WhiteKnightTwo

WhiteKnightTwo

Utilizing an open-architecture design and powered by four Pratt & Whitney turbofans, WhiteKnightTwo provides the high-altitude launch platform for SpaceShipTwo to achieve sub-orbital flight.

Virgin Atlantic GlobalFlyer

Virgin Atlantic GlobalFlyer

This record-breaking, single-place, aviation marvel features two external booms flanking a center pod where the pilot sits, on top of which is the aircraft's powerhouse, a Williams turbofan jet engine.

SpaceShipOne

SpaceShipOne

SpaceShipOne, the first private manned spacecraft, is a three-place, high-altitude research rocket, designed for sub-orbital flights at an altitude of 100 km and powered by a unique hybrid rocket motor.

White Knight

White Knight

Initially developed to provide a launch platform at 50,000 ft for SpaceShipOne, White Knight is a three-place, high-altitude, flexible and capable research aircraft.

SpaceShipOne Ground Tests

The ground test program for SpaceShipOne, including rocket propulsion integration, has been active since the summer of 02. As of May 03, SpaceShipOne had completed most structural tests and systems qualification tests. Tests remaining to qualify the ship for glide testing are cabin pressure proof tests, some control system proof tests, additional landing gear functional tests and the GVT program. The following includes tests after mid May 03, updated periodically.
Test: Horizontal Tail Modification Aerodynamic Tests
Date: 08 Oct - 21 Oct 03

Objectives:
SpaceShipOne, being the first manned winged aircraft with outboard horizontal tails, is a bit of a pioneer. The outboard tail operating in an upwash flow-field is significantly more effective than a conventional tail. However, its span traverses the main wing’s tip vortex and thus sees a non-uniform angle of attack. Our CFD analysis was not complete enough to predict the tail’s airflow separation, which led to the nose rise departure during aft-cg stall testing (Flight 37L / 06G). In response, Scaled conducted full-scale “wind tunnel” tests of the SS1 boom-tail using a modified Ford-250 pickup truck to provide the necessary flow field. A couple pictures of the test set-up is shown in the photos section. The purpose of these tests was to examine various changes to SpaceShipOne’s tail assembly to provide for better horizontal tail lift and tail lift-slope characteristics.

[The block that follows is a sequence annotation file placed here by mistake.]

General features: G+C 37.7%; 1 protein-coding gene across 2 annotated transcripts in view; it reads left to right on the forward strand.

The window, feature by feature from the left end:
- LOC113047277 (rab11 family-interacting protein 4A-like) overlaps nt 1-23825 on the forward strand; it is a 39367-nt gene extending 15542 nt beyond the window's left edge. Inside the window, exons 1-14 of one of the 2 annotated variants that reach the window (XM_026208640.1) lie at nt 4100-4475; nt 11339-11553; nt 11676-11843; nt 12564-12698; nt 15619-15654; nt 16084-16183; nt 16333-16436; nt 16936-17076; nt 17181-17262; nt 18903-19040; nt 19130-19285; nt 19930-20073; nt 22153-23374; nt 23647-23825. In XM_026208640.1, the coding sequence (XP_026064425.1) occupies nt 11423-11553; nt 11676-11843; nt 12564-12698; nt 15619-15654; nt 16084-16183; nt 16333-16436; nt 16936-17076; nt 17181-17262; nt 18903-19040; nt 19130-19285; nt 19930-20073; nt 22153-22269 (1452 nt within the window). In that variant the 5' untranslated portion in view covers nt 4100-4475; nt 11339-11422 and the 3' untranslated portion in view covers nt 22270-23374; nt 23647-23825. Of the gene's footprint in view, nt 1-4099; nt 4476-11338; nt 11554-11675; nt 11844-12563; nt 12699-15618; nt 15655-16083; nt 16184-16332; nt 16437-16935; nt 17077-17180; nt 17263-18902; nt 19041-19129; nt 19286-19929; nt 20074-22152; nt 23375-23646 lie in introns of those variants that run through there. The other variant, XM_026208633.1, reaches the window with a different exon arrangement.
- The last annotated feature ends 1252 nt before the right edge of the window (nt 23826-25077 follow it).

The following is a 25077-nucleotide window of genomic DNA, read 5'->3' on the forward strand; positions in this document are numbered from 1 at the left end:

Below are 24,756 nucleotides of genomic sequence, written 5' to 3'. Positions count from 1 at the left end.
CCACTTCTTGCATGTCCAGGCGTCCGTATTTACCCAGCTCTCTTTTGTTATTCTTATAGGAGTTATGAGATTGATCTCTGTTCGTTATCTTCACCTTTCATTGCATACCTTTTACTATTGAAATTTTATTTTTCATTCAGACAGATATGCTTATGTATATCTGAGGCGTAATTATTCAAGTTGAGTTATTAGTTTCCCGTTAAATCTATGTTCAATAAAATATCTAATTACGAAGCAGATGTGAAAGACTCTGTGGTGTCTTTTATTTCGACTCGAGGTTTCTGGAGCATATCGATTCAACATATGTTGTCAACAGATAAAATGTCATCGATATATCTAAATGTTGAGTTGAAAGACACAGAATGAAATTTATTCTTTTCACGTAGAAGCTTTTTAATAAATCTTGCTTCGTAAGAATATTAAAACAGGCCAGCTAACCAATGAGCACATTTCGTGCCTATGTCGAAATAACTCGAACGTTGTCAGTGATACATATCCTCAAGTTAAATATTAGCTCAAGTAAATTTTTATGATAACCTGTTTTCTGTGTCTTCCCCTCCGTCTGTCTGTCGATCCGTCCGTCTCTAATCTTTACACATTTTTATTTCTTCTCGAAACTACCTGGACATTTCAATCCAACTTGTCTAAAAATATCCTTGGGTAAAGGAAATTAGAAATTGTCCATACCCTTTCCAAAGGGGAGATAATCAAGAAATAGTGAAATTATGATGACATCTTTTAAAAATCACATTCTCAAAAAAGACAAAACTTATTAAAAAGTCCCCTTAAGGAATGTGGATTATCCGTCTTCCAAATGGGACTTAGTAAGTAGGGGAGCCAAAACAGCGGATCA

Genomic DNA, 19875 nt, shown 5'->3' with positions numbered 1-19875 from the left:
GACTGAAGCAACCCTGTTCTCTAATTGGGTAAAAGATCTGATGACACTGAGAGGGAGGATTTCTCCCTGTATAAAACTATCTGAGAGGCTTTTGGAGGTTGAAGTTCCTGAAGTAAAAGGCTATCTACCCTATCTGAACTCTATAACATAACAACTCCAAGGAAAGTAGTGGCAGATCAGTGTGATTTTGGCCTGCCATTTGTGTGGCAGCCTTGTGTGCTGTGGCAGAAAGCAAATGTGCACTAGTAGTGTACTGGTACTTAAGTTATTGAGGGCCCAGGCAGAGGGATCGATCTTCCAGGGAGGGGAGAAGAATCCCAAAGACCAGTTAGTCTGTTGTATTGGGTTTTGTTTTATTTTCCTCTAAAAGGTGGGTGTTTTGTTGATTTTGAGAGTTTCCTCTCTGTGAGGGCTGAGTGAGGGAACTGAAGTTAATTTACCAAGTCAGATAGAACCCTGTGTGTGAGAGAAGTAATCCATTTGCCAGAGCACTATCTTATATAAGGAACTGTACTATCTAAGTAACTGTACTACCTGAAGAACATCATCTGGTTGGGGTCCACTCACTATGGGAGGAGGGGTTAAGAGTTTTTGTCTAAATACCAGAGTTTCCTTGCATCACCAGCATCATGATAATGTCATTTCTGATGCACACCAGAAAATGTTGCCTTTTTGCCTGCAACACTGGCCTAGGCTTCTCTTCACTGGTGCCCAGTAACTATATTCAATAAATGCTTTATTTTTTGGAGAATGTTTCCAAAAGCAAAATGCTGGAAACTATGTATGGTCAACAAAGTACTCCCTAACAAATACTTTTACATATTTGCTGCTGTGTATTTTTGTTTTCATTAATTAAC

Results:
The testing conducted from 8 to 21 October successfully validated several aerodynamic fixes to solve the tail stall problem. The fixes were first flown on Flight 38L / 07G.

Test: System Tests
Date: 14 Jul - 24 Jul 03

Objectives:
System level qualification tests for several subsystems

Results:
Completed landing gear qualification tests, brake tests and low speed taxi tests. Required changing the nose skid material to prevent excessive wear. Finalized cabin proof pressure test and leak rate tests. Completed structural load tests of the horizontal stabilizer, flight control system and feather mechanism.

Test: System Tests
Date: 24 Jun - 09 Jul 03

Objectives:
To ensure the as-built systems meet the vehicle design requirements

Results:
Landing gear functional tests completed. Flight control system and structural qualification tests completed. Flight test data calibrations completed.

Test: Ground Vibration Testing (flutter qualification)
Date: 21 May - 23 May 03

Objectives:
To update the stiffness and mass distributions of the SpaceShipOne structural model so the analytical predictions match the actual vehicle frequency and modal response to a series of different forced vibrations. Since most flutter issues are critical for the rocket-powered flight tests, a rocket motor CTN was installed in SpaceShipOne for the GVT shake testing. The motor was one that had been fired for 15 seconds so its remaining fuel mass best represented that for the max-q portion of the boost flight.

Results:
The entire ship was hung on springs for the tests. The shakes were completed on schedule. The flutter analysis is in-work.

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